How to check the transmission
Automatic transmission cut in half.
Click for larger view
An automatic transmission becomes more reliable these days, but still it's a most-easy-to-break and very-expensive-to-fix part of the vehicle. If heavily abused, the automatic transmission can be easily destroyed within just half an hour. For example, a friend of mine had burnt the
automatic transmission up in 20 minutes when he was trying to free his shiny Audi from the snow in the next day after he bought it! It cost him about $2000 to rebuild it and after one year it broke down again. Also, an automatic transmission is very sensitive to the transmission fluid quality and condition. Improper fluid type can damage the transmission. A person I know added a gear oil (oil for manual transmission) into the automatic transmission. Guess what, 30 minutes of driving was enough to kill the transmission. Obviously, when buying a used car, the automatic transmission is one of the most important parts to check. In this article I described few signs that may indicate potential transmission problem in a used car. In addition, I strongly recommend to have the used car inspected by a mechanic before buying it, it will well worth it.
When buying a used car, first, check the used car history records; it may save you time and money. If the used car history report shows that the car you want to buy was used as a rental vehicle or has been involved in an accident, there is no point to even look at it. Ask the previous owner or salesperson if any repair has been done to the transmission. If the automatic transmission has already been rebuilt, it's probably better to avoid buying such a car. It's not like all rebuilt transmission will have problems - some of them will work even better than before. The problem is that not all transmission shops can do equally good job. And since there is no way to verify if it was rebuilt properly or not, it's better not to take chances. Another thing to be concern about, ask if the car was used for towing a trailer; towing a trailer adds extra load on the transmission and it wears faster. Watch out for the trailer hitch.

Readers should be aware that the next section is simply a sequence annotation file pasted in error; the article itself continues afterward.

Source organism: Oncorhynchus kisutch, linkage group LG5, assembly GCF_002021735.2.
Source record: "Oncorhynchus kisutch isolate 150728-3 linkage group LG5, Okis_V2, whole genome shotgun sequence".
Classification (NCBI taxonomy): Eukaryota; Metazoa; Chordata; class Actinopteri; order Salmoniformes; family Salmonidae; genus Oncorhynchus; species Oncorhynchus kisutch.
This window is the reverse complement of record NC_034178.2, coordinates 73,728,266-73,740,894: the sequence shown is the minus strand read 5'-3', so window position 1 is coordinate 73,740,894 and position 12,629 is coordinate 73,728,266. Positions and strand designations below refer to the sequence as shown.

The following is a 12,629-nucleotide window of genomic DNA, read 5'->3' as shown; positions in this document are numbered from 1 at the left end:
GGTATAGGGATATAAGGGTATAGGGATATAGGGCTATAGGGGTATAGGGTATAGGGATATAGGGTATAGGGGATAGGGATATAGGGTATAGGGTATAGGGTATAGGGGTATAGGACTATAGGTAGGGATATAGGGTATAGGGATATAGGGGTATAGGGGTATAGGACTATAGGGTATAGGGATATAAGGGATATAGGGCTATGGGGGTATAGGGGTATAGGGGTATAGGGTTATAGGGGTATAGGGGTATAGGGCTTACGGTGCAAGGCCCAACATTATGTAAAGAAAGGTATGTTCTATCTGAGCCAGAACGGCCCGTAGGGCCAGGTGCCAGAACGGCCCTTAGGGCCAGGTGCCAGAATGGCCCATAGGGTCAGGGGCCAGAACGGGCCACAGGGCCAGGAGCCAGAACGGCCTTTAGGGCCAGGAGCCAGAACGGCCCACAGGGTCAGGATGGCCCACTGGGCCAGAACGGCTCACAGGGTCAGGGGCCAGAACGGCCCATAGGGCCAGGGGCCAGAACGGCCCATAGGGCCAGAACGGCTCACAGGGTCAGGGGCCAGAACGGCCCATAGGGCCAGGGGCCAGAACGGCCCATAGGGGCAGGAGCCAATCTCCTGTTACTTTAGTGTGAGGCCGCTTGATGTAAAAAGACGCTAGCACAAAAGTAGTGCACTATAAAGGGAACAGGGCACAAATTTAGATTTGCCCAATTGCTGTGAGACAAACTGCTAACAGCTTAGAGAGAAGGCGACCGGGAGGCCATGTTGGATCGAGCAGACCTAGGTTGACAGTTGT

How to check the automatic transmission
Automatic transmission fluid
First, check the transmission fluid level and condition. If you don't know how to do it, here is an illustration:
How to check the automatic fluid
With the engine idling and transmission in "Park" (some car may have different procedure, refer to the owner's manual) remove the automatic transmission dipstick and wipe it out with the clean lint-free cloth. Insert the dipstick back fully and then pull it out again. Check the fluid level; low level may indicate a transmission leak. Look at the fluid very closely. It helps if you drip the fluid onto a white paper to be able to see the fluid condition. The transmission fluid should be clean and transparent, without any metal filings or black flakes. The new fluid usually comes red. Over the time, it become more brownish, but it shouldn't be very dirty or black. Look at the image. Try to smell the transmission fluid; It should not have a burnt smell.
All this may seem difficult, but when you check few similar cars, you'll be able to see the difference. If the transmission fluid is too dirty or black, or smells burnt, it's better to avoid such a car.
Keep in mind, however, that some modern cars don't have the transmission dipstick and require special procedure performed in the auto repair shop to check the fluid level. In this case, the only way to check the transmission is the test drive. Read about it on the next page.